Black JA, Newcombe J, Waxman SG. Astrocytes within multiple sclerosis lesions upregulate sodium channel Nav1.5. Brain 2010 Mar;133(Pt 3):835-46.

Keynote Speaker

Aaron Miller, MD

Mount Sinai School of Medicine
e-mail | website | publications

Aaron Miller is the Director of Clinical Affairs at the Corinne Goldsmith Dickinson Center for Multiple Sclerosis at Mount Sinai School of Medicine in New York City. He also serves as Co-director of the Multiple Sclerosis Care Center at Maimonides Medical Center in Brooklyn, NY. He completed his undergraduate degree at Brandeis University, and his medical degree from New York University School of Medicine. He completed a residency in Internal Medicine at Jacobi Hospital Center and a residency in neurology at Bronx Municipal Hospital Center. He also carried out postdoctoral research at Johns Hopkins School of Medicine and Albert Einstein College of Medicine. Miller is a past president of the Consortium for Multiple Sclerosis Centers.


Peter Arnett, PhD

Penn State University
e-mail | website | publications

Jacqueline T. Bernard, MD

University of Chicago
e-mail | website | publications

Pasquale Calabrese, PhD

Ruhr-University Bochum, Bochum, Germany
e-mail | publications

Peter Calabresi, MD

Johns Hopkins University School of Medicine
e-mail | website | publications

Patrizia Casaccia, MD, PhD

Mount Sinai School of Medicine
e-mail | website | publications

John DeLuca, PhD

Kessler Foundation Research Center and New Jersey Medical School
e-mail | website | publications

Ranjan Dutta, PhD

The Cleveland Clinic
e-mail | website | publications

Massimo Filippi, MD

University San Raffaele, Milan, Italy
e-mail | website | publications

Jeffrey N. Gingold

MS Patient Advocate

Robert L. Kane, PhD

Washington Neuropsychology Research Group
e-mail | website | publications

Lauren B. Krupp, PhD

Stony Brook University Medical Center
e-mail | website | publications

Nicholas G. LaRocca, PhD

National Multiple Sclerosis Society
e-mail | publications

Aaron E. Miller, MD

Mount Sinai School of Medicine
e-mail | website | publications

Daniel Pelletier, MD

Yale University School of Medicine
e-mail | website | publications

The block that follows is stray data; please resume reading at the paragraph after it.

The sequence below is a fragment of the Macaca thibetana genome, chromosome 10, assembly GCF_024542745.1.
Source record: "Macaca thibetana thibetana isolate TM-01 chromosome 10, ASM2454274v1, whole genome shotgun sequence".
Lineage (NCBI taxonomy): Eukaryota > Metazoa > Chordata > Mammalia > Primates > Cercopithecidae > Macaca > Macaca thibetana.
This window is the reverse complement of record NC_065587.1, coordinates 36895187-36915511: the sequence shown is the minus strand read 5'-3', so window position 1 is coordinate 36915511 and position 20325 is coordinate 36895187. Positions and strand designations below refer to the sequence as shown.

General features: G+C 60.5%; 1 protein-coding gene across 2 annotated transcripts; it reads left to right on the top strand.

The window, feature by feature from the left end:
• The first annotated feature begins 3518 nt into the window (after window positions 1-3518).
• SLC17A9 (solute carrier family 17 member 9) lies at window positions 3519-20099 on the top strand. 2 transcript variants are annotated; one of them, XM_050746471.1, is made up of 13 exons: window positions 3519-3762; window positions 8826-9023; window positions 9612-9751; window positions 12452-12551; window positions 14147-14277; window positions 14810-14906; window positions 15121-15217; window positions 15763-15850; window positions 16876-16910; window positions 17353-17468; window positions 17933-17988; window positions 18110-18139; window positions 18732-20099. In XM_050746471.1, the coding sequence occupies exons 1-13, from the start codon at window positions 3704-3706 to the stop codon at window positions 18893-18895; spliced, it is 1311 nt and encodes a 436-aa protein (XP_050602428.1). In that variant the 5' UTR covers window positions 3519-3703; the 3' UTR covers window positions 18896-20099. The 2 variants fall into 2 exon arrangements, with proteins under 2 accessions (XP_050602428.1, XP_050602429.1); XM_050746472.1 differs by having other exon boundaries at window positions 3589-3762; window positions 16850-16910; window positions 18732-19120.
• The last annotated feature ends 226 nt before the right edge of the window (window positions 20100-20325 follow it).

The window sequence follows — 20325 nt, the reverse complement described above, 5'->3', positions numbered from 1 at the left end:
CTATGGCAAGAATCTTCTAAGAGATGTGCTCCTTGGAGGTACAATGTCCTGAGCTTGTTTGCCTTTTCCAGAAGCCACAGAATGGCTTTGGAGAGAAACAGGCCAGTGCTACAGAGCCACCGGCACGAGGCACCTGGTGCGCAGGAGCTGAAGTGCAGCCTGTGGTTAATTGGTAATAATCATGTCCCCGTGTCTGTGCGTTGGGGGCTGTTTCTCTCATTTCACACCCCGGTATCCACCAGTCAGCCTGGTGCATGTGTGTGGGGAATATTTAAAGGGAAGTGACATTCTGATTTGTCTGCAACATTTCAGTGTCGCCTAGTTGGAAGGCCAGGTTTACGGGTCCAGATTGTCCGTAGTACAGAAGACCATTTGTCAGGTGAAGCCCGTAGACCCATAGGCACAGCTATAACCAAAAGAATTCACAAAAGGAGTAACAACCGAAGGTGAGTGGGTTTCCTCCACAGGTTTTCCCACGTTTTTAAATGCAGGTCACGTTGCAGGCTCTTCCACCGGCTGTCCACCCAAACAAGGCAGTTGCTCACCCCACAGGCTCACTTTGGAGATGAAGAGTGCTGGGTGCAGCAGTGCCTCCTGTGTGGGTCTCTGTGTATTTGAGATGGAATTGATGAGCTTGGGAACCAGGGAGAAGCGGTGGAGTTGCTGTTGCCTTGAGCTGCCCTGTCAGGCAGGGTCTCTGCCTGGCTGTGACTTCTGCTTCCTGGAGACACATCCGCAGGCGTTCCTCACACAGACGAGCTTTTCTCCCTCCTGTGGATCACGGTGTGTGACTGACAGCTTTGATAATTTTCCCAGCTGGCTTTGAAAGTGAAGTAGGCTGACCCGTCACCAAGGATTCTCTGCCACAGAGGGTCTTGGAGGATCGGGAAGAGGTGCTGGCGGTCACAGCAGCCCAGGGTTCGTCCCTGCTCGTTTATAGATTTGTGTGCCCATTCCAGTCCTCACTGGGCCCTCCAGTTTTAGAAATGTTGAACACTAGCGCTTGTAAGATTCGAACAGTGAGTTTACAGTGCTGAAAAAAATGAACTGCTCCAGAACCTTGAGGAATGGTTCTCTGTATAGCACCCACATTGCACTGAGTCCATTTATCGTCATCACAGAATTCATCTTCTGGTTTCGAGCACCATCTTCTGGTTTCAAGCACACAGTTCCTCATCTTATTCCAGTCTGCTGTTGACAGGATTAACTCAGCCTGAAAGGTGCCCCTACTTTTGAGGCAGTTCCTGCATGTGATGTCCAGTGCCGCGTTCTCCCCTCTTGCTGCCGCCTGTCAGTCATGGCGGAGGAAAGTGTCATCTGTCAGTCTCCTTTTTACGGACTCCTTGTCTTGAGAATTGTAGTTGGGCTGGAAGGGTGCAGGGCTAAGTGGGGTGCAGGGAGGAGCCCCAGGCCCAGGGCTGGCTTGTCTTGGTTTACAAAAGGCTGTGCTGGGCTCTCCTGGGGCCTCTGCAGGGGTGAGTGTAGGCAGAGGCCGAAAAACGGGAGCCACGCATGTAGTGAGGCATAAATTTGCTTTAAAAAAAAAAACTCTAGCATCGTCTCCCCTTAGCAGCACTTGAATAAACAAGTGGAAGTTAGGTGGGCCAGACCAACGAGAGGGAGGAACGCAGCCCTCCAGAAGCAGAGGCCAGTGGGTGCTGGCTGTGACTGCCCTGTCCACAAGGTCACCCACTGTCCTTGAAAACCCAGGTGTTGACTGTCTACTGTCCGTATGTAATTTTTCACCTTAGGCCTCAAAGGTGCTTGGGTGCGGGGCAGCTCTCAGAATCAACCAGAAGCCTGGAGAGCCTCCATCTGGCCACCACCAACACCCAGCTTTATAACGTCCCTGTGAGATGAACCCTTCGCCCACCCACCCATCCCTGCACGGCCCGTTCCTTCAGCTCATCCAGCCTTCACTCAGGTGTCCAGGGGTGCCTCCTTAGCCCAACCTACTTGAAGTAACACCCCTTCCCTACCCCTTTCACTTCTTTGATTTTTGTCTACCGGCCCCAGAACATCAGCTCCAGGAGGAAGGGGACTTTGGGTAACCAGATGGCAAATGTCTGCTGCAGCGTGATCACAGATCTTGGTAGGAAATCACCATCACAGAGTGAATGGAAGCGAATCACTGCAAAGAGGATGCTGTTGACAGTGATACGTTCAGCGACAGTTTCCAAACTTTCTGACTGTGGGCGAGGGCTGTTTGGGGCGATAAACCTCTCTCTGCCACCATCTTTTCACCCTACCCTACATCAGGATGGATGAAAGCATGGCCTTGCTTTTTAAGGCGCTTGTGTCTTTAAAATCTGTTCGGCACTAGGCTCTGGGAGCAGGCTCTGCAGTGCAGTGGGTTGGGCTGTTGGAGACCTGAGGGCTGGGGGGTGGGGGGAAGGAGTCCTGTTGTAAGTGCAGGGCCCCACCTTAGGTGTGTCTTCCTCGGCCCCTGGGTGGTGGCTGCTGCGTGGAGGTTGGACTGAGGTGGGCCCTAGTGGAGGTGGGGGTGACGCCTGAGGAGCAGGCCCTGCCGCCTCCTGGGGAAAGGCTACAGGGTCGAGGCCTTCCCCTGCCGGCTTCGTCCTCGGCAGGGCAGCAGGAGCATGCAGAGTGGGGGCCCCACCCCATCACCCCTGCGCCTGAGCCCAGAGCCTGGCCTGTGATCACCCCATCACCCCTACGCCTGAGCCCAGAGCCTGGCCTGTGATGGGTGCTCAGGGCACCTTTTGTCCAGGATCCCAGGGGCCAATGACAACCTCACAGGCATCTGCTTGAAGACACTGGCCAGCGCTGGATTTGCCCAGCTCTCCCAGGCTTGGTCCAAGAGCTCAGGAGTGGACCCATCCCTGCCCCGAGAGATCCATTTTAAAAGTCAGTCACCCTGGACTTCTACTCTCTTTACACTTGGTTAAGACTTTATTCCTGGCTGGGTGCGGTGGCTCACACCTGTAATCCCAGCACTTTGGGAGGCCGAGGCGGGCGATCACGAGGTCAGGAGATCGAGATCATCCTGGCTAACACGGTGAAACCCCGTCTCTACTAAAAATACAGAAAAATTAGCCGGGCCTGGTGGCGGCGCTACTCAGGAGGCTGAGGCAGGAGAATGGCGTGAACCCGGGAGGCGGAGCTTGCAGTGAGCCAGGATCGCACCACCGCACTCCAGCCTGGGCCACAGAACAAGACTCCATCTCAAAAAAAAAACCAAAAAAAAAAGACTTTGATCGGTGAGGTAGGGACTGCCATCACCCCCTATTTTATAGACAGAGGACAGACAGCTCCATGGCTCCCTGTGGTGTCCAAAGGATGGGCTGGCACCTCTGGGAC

Stephen M. Rao, PhD

Cleveland Clinic Foundation
e-mail | website | publications

Daniel Reich, MD, PhD

National Institute of Neurological Disorders and Stroke
e-mail | website | publications

Nancy Sicotte, MD

Cedars-Sinai Medical Center and David-Geffen School of Medicine at UCLA
e-mail | website | publications

Cynthia Sitcov

MS Patient Advocate

Bruce D. Trapp, PhD

Lerner Research Institute at the Cleveland Clinic Foundation
e-mail | website | publications

Stephen G. Waxman, MD, PhD

Yale University School of Medicine and Veterans Affairs Connecticut
e-mail | website | publications

Heather Wishart, PhD

Dartmouth Medical School
e-mail | website | publications

Sarah Webb, PhD

Before hanging up her labcoat, Sarah Webb earned a PhD in bioorganic chemistry from Indiana University in Bloomington. Based in Brooklyn, NY, she writes about science, health, and technology for many publications including Scientific American, Discover, Science Careers, Science News, Nature Biotechnology, and ACS Chemical Biology.


Presented by

  • The New York Academy of Sciences

Gold Sponsors

  • Biogen Idec
  • Elan

Grant Support

Acorda Therapeutics

Bayer HealthCare


Academy Friend

National Multiple Sclerosis Society

Basic Multiple Sclerosis biology

In the last 20 years researchers have made progress in understanding the basic biology of Multiple Sclerosis and in developing treatments. As of 1993, no drug treatments were available, but today eight therapies have been approved by the Food and Drug Administration, and several others are in late-stage clinical testing. In his keynote address, Aaron Miller of Mount Sinai School of Medicine outlined the current understanding of the science of MS and described the function both of available therapies and of those currently in testing.

Both genetic and environmental factors interact to cause MS. Several genetic polymorphisms increase the risk of developing MS, and children and siblings are at increased risk compared to the general population. But even among MS patients with identical twins, only 30% of the twins will also develop the disease. MS occurs more often in women and those of caucasian descent. A variety of environmental triggers have been implicated including microbial agents, vitamin D deficiency, or infection with Epstein-Barr virus.

Researchers suspect that a combination of these genetic and environmental factors spurs the autoimmune response underlying MS. The body generates T cells that respond to a particular antigen in the peripheral blood. These foreign proteins (antigens), however, resemble proteins in the central nervous system. Instead of zeroing in on and fighting the invader, the T cells begin to attack the nervous system.

The course of MS symptoms typically follows a distinctive pattern. Up to 85% of those with MS initially have symptoms classified as relapsing-remitting MS. In these cases, symptoms such as fatigue, balance problems, numbness, pain, and vision impairment will flare up intermittently, but in between those periods the symptoms might completely subside. Approximately half of these patients will eventually develop secondary progressive MS: after an initial period of flare-ups and remissions, symptoms will worsen gradually over time or progress between flare-ups. The other 15% of MS cases are a combination of primary progressive disease where symptoms worsen consistently over time (with no distinct relapses or remissions), or progressive relapsing MS, where symptoms continue to worsen between flare-ups. Available treatments target relapsing-remitting MS, and treatments are desperately needed for the progressive forms of the disease, Miller says.